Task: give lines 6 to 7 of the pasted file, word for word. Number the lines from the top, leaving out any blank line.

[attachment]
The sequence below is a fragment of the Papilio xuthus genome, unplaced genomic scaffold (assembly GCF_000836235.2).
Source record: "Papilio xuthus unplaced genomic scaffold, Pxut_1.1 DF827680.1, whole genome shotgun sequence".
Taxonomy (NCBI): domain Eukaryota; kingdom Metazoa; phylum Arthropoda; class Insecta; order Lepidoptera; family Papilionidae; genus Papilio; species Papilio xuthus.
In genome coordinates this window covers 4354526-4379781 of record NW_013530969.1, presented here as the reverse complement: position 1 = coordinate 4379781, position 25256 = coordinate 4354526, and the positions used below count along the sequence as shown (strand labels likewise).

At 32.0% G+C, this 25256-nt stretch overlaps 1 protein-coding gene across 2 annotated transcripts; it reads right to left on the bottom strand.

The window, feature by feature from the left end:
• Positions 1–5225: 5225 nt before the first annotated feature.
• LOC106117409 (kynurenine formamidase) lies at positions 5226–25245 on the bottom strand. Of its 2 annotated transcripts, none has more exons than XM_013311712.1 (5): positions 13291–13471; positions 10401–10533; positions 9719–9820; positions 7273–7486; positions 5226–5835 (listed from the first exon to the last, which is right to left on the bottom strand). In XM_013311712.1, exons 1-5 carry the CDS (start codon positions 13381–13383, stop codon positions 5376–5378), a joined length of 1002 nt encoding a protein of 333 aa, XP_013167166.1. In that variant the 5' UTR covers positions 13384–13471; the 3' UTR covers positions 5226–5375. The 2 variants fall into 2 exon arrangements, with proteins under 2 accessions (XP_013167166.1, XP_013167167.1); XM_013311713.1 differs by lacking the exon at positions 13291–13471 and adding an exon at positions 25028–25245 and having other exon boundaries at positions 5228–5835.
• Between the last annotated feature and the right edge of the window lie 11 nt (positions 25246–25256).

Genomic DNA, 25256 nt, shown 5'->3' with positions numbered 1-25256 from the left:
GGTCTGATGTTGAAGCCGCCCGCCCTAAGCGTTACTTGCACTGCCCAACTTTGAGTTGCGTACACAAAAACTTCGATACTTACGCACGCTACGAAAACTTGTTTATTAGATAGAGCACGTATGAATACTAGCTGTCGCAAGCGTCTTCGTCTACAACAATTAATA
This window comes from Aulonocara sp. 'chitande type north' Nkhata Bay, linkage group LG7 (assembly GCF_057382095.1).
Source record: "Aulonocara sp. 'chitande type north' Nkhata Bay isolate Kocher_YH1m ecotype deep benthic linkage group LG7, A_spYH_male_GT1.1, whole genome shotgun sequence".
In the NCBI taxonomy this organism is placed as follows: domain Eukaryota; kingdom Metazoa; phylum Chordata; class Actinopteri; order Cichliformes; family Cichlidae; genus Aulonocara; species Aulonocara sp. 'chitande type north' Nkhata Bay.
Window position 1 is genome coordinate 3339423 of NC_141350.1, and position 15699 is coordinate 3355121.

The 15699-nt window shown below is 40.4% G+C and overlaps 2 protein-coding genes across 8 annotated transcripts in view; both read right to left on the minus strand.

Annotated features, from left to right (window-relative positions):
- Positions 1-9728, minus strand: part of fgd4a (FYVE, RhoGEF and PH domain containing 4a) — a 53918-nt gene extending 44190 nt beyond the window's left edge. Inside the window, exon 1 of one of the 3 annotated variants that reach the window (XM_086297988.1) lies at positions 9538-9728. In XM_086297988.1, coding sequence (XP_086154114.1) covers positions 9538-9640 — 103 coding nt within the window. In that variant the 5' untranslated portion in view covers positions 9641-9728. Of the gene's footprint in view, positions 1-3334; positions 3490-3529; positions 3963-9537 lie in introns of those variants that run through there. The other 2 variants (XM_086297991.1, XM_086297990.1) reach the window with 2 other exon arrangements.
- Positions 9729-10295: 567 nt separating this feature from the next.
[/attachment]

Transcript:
The window, feature by feature from the left end:
• Positions 1–5225: 5225 nt before the first annotated feature.